‘Leonard McCarthy had insignificant effect on decision to prosecute Zuma’
The spy tapes were conversations McCarthy had with several people discussing the timing of Zuma’s case.
PRETORIA - The Democratic Alliance (DA) has argued that former Scorpions Head Leonard McCarthy's conduct had an insignificant effect on the decision to prosecute President Jacob Zuma.
The party has applied to the High Court in Pretoria to have the 2009 decision with withdraw charges against Zuma set aside on the basis that it was irrational.
The National Prosecuting Authority (NPA) decided to prosecute Zuma in 2009, but reversed this when he made representations, which included the so-called Spy Tapes.
The secret recordings were of conversations McCarthy had with several people where he discussed the timing of the case against Zuma.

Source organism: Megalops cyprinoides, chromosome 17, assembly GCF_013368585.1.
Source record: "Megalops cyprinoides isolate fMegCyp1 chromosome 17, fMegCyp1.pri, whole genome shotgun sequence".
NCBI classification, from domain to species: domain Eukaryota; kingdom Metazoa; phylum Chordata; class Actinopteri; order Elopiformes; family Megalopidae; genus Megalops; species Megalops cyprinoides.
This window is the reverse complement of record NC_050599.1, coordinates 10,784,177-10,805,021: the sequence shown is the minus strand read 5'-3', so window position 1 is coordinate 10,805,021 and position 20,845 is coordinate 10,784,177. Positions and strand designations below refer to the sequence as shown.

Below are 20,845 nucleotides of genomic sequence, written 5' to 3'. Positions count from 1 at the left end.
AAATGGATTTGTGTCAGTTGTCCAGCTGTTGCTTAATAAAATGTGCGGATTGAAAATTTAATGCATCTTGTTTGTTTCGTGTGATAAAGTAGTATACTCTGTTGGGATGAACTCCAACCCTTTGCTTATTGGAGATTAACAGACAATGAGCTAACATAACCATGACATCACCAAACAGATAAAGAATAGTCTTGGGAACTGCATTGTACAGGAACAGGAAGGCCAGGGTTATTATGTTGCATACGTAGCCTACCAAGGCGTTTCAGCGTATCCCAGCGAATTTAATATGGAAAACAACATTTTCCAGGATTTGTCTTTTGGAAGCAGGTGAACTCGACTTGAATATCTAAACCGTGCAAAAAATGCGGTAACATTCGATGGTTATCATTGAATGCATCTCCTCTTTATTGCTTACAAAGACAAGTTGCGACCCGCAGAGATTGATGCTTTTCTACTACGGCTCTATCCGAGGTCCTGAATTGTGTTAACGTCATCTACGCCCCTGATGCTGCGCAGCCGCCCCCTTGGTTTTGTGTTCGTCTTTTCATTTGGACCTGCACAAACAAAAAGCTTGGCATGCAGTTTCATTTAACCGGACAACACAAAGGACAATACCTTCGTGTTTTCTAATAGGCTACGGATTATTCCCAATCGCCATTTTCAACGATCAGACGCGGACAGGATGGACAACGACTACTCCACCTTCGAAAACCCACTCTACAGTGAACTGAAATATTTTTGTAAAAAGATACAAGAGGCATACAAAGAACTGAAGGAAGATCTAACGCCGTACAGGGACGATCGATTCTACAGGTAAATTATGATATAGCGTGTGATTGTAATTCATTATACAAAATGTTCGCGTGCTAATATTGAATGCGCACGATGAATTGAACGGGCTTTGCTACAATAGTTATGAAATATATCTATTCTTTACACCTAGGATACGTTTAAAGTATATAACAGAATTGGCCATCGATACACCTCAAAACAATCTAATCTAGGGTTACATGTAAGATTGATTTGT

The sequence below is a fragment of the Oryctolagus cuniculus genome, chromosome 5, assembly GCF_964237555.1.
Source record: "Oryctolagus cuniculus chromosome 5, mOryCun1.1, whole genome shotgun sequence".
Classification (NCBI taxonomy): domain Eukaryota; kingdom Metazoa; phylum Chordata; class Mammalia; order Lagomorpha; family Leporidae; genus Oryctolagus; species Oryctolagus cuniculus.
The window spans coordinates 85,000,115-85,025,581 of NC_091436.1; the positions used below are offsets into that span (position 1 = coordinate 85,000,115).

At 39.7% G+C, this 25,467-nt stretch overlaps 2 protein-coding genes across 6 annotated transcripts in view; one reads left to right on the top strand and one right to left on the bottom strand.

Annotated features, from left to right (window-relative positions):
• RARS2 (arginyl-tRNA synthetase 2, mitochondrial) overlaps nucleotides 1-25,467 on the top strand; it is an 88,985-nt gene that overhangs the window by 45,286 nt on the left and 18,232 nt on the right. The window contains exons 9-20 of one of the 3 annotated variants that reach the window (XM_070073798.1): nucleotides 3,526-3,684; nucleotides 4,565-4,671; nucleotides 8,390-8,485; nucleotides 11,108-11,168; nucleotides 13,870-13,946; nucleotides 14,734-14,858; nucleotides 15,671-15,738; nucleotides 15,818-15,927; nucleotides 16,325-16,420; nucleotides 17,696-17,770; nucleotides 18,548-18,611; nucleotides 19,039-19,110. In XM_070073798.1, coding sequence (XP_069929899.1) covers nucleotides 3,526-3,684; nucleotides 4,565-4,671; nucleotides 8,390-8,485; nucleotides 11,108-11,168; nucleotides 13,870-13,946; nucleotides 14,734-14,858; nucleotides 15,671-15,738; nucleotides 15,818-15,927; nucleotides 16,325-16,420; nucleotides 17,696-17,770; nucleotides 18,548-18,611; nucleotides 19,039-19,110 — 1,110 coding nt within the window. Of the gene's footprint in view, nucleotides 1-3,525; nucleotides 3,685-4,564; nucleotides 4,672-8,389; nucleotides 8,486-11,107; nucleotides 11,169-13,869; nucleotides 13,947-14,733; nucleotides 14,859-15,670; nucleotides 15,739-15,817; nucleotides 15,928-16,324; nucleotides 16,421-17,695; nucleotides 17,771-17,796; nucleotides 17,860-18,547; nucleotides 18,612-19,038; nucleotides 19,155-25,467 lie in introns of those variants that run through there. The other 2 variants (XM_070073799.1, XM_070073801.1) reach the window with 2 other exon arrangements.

Advocate Sean Rosenberg has argued that the strength of the case against President Zuma warranted it continuing.
"The case against the third respondent, prosecution as a whole, was not implicated, contaminated or undermined in anyway by the conduct in question."
He says McCarthy's conduct shouldn't have factored in the decision.
"Even if it is assumed that McCarthy took or influenced the decision, why should the prosecution itself be withdrawn? We must remember that the prosecution had been inevitable since mid-2005."
The NPA has argued that McCarthy's conduct should not be minimised and that he acted with a clear agenda.
The DA's legal team also says the decision to withdraw criminal charges against Zuma was an impulsive reflection of personal outrage.
Rosenberg has told the High Court in Pretoria that former prosecutions boss Mokotedi Mpshe's decision was an emotional and irrational one, made after listening to the Spy Tapes.
"The decision of Mr Mpshe was an impulsive decision. It was a decision that reflects his own sense of betrayal, anger and outrage over the McCarthy conduct."
He says days earlier, the prosecuting team and independent legal counsel had met and agreed that the case against Zuma was strong.
Rosenberg also insist that Zuma would not have been prejudiced if the case proceeded.